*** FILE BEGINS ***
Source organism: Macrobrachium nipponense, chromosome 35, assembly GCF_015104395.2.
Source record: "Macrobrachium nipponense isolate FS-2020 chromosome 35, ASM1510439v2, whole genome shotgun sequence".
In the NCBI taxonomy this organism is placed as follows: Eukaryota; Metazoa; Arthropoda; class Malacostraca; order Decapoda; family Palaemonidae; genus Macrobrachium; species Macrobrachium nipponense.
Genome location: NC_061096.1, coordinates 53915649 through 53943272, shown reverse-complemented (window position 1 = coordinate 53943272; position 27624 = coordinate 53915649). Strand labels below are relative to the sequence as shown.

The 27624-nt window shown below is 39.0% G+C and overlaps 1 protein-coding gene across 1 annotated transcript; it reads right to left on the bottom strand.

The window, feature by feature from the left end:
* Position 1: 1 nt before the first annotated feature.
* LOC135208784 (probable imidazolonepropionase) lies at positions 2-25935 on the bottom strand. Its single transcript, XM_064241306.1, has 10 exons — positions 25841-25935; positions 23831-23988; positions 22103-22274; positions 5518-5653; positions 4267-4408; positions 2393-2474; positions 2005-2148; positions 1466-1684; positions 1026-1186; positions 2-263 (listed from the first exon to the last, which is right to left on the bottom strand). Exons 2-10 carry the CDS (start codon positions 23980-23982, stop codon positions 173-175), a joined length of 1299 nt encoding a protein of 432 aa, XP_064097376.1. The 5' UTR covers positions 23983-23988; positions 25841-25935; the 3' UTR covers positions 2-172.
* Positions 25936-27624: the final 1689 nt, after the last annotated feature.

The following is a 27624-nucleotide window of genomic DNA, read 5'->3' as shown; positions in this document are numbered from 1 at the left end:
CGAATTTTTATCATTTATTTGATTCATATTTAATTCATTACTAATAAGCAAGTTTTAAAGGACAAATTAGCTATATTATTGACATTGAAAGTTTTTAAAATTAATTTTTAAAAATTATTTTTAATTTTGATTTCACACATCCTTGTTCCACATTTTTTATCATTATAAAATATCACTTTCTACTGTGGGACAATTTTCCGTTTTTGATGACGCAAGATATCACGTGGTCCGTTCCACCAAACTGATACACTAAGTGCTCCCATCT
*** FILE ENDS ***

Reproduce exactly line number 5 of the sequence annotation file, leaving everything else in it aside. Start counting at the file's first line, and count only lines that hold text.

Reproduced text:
The 27624-nt window shown below is 39.0% G+C and overlaps 1 protein-coding gene across 1 annotated transcript; it reads right to left on the bottom strand.